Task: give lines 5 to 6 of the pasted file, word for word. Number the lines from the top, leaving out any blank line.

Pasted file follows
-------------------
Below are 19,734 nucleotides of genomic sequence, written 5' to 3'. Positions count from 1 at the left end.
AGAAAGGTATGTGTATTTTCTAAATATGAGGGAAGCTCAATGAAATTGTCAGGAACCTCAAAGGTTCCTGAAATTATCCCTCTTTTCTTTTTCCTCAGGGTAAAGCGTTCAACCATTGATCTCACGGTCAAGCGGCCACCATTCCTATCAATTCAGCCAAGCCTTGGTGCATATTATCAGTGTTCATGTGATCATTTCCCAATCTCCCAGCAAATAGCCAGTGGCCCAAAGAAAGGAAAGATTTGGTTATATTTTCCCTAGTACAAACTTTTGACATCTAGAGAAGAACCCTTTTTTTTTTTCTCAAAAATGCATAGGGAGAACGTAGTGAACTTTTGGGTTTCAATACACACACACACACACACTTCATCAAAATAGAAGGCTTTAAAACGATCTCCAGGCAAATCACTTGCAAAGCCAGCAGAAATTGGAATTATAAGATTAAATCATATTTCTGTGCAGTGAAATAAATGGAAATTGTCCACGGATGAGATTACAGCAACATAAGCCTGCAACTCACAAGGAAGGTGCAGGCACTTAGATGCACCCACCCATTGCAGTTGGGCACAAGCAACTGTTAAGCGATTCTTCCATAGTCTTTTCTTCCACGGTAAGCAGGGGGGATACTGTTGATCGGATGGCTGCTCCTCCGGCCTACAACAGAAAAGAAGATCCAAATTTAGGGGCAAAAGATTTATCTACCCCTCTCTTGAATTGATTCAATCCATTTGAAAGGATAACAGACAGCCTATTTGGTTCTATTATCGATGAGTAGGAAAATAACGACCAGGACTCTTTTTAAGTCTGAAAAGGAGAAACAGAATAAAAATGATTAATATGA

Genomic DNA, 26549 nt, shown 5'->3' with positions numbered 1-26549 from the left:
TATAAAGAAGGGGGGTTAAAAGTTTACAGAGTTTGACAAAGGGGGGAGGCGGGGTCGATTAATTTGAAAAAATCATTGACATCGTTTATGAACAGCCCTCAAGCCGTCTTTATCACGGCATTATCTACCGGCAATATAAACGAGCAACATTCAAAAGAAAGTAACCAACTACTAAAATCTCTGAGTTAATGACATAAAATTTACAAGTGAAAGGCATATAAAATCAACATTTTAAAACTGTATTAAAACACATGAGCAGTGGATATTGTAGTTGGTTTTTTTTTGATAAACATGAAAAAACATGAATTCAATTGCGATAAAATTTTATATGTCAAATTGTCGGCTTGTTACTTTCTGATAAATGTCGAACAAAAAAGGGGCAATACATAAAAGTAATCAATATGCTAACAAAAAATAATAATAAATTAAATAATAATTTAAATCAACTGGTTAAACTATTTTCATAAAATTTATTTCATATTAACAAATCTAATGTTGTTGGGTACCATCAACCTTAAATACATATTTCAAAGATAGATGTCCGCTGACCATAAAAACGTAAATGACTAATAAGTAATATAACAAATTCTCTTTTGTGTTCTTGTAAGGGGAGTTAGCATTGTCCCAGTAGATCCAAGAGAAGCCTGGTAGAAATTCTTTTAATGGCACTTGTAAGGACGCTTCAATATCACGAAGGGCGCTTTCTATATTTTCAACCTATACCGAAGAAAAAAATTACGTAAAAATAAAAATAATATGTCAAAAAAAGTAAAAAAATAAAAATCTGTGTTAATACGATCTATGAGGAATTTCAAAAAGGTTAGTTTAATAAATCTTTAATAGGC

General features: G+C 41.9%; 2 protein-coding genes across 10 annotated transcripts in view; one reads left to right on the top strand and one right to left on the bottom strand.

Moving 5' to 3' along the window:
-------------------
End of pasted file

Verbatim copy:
General features: G+C 41.9%; 2 protein-coding genes across 10 annotated transcripts in view; one reads left to right on the top strand and one right to left on the bottom strand.

Moving 5' to 3' along the window: